In 1876 the Centennial Exposition saw held in Philadelphia, and The Royal School of Art Needlework exhibited a display of redwork items. The simplicity of the work really caught on in the US and it became very popular.
Redwork is traditionally stitched on calico with red thread, which makes a great contrast! (In the US calico is known as muslin, - this confused me for ages - as here in the UK muslin is a very loosely woven cotton fabric, and calico is plain woven, unbleached cotton!)
The original thread was red because Turkey Red dye (from the root of the Madder plant,) became available during the late 19th
century. It cost a little more than synthetic dyes - but it was colour fast, which was a huge plus!
Now you could embellish quilts, coverlets, tea towels, laundry
bags, table runners, pillow cases, and loads of other other
household items - and they could be washed.
In the late 1800s, calico/muslin was cheap, and a skein of Turkey Red thread cost about a penny. Designs were printed onto squares ready to embroider, and this gave rise to the name 'Penny Patches'.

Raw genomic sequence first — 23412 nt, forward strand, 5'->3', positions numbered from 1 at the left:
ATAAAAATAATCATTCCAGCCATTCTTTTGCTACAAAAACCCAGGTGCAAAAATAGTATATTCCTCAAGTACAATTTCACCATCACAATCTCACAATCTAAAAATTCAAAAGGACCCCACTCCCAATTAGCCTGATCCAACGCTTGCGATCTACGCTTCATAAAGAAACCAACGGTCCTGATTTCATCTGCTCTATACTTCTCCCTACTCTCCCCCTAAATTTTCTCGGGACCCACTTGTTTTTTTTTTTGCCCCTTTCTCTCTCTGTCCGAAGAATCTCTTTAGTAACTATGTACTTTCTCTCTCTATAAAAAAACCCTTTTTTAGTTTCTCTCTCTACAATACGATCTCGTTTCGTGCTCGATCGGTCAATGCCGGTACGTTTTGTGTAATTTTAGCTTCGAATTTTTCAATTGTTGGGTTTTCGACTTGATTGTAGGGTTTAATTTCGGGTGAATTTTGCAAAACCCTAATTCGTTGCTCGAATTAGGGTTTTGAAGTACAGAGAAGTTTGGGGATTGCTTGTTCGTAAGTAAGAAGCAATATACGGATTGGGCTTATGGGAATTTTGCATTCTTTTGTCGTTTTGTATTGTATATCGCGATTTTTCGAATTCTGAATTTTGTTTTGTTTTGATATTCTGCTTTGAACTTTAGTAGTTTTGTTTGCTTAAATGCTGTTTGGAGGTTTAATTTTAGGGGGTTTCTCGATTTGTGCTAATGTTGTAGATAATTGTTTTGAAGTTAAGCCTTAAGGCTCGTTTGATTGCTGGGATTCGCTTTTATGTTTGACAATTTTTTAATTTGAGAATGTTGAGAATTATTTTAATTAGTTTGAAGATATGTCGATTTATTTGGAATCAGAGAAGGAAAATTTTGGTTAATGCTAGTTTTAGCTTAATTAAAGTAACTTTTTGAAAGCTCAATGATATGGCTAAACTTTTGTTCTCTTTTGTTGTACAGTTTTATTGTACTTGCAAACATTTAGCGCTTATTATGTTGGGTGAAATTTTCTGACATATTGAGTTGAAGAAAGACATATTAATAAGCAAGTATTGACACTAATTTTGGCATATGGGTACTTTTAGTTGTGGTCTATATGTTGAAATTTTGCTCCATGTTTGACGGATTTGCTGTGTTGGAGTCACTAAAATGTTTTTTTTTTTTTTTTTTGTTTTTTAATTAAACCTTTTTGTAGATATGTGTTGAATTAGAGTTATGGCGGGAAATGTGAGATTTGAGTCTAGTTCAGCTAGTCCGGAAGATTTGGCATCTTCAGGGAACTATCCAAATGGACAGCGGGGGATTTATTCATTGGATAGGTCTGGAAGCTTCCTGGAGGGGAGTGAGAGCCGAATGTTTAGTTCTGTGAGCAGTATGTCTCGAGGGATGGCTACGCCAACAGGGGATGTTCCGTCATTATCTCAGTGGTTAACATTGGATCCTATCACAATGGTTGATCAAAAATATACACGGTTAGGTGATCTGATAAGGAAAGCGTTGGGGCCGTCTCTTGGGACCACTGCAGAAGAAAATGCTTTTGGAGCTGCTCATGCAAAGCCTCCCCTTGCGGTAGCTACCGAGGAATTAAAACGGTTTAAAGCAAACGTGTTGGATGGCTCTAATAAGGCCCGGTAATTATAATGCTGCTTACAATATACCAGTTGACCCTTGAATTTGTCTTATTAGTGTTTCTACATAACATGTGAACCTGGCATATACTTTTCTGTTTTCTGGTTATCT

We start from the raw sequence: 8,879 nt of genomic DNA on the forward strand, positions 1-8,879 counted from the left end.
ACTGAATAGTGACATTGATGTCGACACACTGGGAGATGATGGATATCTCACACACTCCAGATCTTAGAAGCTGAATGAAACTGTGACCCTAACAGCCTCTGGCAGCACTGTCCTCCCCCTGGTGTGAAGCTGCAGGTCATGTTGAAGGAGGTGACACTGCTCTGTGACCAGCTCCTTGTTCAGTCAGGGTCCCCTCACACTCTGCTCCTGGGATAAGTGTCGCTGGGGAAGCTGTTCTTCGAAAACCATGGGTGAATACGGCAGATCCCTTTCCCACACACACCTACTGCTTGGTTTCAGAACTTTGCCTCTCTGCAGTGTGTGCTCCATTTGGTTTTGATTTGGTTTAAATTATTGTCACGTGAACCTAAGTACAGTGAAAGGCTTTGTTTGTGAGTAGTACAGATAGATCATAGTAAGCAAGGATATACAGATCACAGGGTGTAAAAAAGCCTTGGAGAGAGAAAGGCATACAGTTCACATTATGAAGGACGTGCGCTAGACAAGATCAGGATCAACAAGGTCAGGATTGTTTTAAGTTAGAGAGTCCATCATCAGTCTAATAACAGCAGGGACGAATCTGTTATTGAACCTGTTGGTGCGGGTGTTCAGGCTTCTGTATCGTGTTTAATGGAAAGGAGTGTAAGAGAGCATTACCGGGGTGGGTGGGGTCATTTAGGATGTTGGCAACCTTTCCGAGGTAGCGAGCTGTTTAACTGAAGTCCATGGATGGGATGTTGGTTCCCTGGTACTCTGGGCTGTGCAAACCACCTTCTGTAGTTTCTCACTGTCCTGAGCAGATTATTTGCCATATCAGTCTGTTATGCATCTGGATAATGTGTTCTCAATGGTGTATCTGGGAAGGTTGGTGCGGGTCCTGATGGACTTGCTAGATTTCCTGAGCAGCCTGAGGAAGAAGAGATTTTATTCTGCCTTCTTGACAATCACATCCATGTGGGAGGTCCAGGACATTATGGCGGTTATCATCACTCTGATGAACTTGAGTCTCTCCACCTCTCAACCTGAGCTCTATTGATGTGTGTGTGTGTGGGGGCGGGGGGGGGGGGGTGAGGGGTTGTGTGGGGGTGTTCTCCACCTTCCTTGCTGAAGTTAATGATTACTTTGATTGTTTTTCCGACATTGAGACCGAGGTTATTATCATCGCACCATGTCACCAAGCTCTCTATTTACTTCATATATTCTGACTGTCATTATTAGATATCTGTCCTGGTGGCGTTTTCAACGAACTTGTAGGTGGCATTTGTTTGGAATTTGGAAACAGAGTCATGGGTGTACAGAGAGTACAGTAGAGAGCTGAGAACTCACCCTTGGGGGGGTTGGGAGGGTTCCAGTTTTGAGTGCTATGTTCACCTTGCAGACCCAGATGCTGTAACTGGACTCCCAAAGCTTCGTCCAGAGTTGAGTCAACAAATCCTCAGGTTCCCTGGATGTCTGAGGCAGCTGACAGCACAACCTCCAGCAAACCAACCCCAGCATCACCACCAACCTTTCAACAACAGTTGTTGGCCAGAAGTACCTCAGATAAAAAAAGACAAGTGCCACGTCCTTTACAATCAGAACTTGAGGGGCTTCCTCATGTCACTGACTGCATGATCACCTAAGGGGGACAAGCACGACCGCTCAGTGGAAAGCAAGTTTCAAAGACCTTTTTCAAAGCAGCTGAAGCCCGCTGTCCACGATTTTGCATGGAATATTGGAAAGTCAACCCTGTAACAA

These were ideal for teaching young girls how to stitch. Magazines often sold penny patch patterns and kits.
Bluework originated a little later, when a colour fast Indigo blue dye became available.It used exactly the same stitches. The style fell out of fashion when other of colour fast threads became available, but the simple one colour style has picked up popularity again in recent years. Other one colour work is usually called 'Green redwork', or 'Purple redwork'. I think I prefer 'Purplework' etc though!
(Sorry for the weird text size and paragraphs, Blogger and I have had a tiff this morning and it's obviously not forgiven me yet!)
Have a sunny, stitchy week!x